Did you know?
You can see the skyline of Johannesburg from certain ridges within this nature reserve.
About an hour's drive from
This 11 500-hectare reserve plays a crucial role in environmental education, resource management and outdoor recreation with its winding hiking trails and variety of natural habitats which traverse valleys and grass plains.
Some of the wildlife which can be spotted include zebra, black wildebeest, red hartebeest, mountain reedbuck and even brown hyena.
The reserve's diverse habitat makes it botanically rich, and it gets its name from the Transvaal suikerbos, or sugarbush (Protea kaffra) which can be found on the sandstone ridges.
Among the habitats you'll find here are Bankenveld grassland, fynbos ridges and acacia woodland which provide refuge for some 200 species of birds.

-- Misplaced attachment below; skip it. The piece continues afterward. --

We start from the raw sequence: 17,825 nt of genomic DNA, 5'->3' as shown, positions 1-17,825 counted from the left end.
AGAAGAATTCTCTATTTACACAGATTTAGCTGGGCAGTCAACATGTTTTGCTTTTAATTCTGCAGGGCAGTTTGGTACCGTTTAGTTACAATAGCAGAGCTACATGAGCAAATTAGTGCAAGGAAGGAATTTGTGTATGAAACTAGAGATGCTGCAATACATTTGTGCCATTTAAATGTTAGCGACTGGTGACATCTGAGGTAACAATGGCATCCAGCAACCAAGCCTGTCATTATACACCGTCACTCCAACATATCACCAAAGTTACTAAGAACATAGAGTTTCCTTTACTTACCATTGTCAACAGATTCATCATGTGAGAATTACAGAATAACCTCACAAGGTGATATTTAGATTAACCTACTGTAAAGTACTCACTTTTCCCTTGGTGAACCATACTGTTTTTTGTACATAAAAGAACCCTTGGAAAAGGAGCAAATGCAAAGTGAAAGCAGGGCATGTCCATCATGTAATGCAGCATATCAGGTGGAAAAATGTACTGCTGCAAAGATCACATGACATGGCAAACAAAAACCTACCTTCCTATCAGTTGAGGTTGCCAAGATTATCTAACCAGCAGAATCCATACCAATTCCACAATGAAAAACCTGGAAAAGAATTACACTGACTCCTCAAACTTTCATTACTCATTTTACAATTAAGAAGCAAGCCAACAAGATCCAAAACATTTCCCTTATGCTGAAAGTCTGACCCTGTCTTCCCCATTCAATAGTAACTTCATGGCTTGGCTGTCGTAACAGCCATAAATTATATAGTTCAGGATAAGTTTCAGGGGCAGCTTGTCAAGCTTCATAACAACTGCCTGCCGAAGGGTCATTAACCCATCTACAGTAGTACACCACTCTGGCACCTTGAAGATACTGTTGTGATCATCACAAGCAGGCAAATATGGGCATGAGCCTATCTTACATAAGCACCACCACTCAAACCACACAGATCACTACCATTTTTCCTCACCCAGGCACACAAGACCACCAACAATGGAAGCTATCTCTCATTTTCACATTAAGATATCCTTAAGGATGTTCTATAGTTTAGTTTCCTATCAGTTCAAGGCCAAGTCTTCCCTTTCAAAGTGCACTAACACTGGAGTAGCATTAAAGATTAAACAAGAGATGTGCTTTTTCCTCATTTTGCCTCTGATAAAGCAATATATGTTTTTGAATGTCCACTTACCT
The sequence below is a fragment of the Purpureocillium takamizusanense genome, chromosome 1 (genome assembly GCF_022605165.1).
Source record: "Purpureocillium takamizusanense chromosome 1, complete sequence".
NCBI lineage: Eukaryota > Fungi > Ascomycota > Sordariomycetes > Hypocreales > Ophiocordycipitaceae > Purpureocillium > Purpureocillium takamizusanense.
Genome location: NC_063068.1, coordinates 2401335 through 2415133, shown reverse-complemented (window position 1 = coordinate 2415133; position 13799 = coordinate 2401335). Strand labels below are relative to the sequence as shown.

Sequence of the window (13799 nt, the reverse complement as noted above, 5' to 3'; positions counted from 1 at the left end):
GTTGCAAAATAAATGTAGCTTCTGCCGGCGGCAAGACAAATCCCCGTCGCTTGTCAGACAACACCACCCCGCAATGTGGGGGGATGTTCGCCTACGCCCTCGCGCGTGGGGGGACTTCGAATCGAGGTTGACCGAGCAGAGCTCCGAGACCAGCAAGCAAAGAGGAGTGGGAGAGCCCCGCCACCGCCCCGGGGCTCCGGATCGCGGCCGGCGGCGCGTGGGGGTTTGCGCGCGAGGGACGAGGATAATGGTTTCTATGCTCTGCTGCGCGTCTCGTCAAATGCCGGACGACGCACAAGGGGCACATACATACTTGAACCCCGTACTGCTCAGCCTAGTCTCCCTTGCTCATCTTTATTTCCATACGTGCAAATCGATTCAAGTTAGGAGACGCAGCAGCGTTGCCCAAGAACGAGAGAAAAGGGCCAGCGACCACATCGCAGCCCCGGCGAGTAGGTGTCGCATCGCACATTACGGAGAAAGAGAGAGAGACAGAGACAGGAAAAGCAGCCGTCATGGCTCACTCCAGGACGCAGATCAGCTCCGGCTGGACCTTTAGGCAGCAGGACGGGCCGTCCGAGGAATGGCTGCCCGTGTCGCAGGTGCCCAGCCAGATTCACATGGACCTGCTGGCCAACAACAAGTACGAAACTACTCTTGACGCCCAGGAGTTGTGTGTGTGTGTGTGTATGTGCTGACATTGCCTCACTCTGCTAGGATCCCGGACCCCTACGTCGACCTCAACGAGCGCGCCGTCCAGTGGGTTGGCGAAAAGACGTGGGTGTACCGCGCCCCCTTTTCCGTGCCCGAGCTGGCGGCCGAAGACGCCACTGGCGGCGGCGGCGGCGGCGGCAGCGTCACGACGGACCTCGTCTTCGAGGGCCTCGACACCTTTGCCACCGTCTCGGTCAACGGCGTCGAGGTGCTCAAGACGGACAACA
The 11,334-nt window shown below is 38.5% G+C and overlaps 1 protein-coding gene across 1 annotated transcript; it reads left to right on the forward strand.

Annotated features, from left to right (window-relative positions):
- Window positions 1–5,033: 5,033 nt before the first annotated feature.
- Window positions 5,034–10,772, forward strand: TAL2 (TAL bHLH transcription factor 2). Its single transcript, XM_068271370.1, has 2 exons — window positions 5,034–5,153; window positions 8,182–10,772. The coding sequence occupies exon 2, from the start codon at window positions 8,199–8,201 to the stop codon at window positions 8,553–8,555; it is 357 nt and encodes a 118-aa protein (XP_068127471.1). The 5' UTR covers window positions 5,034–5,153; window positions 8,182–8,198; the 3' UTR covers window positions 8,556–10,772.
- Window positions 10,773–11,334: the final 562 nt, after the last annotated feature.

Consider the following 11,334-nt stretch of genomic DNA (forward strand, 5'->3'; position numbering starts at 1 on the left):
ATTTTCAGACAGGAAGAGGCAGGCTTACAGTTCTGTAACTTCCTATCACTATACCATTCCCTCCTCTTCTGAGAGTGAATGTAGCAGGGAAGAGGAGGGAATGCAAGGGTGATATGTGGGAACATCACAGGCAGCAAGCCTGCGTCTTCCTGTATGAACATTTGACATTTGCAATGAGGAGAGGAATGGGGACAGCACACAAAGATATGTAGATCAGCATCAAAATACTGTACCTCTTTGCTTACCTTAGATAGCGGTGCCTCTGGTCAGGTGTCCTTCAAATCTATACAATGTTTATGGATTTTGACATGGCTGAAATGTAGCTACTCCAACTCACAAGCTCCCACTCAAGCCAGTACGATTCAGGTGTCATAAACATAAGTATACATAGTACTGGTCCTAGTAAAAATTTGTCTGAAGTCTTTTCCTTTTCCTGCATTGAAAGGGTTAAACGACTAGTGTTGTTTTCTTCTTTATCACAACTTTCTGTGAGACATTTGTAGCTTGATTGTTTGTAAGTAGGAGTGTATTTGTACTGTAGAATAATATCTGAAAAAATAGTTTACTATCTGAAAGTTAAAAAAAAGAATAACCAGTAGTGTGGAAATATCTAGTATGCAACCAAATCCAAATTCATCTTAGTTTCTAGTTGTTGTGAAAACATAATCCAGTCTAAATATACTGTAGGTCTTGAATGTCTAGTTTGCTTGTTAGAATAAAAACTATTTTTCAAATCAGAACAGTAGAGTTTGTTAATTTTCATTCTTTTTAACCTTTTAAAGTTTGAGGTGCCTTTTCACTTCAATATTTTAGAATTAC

Tree species that occur here include white stinkwood, the Highveld cabbage tree, ouhout and sweet thorn.
Suikerbosrand is particularly popular with hikers and offers day trails and overnight options with its network of some 66km of hiking trails criss-crossing the reserve. Day visitors can hike the Bokmakierie Trail (17km or 10km) or settle for the shorter, interpretive 4km Cheetah Trail. For hikers wishing to tackle longer routes, there are four overnight huts, called Springbok, Blsebok, Eland and Duiker, offering basic facilities.
There are no other overnight options available as the Kareekloof camping facilities are presently closed.
Those who prefer to view the reserve by car can drive a 60km tourist route (the same tar road that is popular with cyclists). However, visitors are urged not to litter as antelope in the reserve have previously died due to cyclists dropping gel packages which they ingested.
As you walk or ride, keep your eyes open for the wide range of animals and birds that inhabit the grassy plains and rocky gorges of this beautiful landscape that has dwindled under the pressure of urban development.